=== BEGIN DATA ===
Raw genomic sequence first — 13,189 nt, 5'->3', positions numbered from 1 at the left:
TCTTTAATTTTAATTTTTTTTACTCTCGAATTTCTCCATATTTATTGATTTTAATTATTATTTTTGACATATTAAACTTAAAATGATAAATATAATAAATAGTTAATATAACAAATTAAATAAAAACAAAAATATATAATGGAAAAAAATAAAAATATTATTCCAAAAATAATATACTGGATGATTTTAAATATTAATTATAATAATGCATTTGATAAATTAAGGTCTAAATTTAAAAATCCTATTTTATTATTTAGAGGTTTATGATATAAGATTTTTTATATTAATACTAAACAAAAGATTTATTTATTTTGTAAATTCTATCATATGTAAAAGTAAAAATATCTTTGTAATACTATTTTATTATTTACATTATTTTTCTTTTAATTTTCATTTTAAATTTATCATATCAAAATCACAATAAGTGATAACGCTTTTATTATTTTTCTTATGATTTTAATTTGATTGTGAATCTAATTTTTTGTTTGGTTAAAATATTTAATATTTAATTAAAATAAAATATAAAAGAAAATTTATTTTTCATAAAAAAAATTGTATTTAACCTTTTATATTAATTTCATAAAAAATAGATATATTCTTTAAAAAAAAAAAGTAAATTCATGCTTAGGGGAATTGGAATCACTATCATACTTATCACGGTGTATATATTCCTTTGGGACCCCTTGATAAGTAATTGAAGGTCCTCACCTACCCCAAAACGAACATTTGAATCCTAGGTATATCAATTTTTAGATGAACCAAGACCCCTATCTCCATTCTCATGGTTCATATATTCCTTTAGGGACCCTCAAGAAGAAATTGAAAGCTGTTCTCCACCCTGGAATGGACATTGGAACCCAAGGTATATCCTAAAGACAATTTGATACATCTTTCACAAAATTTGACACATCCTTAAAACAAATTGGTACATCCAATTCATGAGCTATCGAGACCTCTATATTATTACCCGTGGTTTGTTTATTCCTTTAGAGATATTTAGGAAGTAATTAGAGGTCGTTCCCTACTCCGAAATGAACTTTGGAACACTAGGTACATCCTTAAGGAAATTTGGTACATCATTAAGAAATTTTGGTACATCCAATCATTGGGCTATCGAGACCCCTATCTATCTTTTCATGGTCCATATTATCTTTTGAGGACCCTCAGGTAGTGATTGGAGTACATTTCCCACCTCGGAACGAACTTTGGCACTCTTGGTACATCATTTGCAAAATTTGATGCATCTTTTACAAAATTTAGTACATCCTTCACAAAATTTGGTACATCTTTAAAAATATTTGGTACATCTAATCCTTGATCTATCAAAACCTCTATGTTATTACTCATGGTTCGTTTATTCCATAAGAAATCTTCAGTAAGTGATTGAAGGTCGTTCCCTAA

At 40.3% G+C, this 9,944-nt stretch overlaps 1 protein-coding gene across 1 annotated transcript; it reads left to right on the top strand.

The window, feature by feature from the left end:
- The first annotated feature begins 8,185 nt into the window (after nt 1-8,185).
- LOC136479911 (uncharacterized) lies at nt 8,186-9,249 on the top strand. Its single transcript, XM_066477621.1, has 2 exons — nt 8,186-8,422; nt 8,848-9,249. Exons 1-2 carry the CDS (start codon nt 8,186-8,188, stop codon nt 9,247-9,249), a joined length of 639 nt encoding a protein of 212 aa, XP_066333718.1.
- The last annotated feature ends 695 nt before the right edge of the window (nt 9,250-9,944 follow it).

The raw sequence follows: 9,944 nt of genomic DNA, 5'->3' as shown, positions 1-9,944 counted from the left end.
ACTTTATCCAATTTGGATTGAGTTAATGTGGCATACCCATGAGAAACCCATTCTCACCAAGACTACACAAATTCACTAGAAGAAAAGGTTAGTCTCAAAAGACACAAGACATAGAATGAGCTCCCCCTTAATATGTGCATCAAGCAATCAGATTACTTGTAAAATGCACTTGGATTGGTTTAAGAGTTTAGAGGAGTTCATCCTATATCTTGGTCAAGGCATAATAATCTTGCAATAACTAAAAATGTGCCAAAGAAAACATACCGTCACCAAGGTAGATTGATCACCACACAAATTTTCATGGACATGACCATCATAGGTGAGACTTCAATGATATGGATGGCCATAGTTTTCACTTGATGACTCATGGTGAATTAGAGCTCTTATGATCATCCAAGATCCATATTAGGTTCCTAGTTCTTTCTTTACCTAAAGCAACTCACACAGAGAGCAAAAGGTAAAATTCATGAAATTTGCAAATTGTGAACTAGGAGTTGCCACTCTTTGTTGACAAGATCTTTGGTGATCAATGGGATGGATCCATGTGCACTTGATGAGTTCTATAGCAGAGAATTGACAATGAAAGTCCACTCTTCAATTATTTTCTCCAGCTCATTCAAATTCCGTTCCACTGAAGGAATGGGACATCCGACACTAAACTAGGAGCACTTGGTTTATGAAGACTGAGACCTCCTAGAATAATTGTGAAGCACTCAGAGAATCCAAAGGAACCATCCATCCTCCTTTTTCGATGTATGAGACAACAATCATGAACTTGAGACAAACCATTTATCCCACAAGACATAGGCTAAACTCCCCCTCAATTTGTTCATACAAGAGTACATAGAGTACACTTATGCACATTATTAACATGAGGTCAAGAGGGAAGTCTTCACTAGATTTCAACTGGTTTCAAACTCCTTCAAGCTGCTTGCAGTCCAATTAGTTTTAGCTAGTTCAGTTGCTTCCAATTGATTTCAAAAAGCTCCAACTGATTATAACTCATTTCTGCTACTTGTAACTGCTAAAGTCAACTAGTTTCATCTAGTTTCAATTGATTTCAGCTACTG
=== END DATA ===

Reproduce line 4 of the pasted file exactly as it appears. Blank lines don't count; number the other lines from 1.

The window, feature by feature from the left end: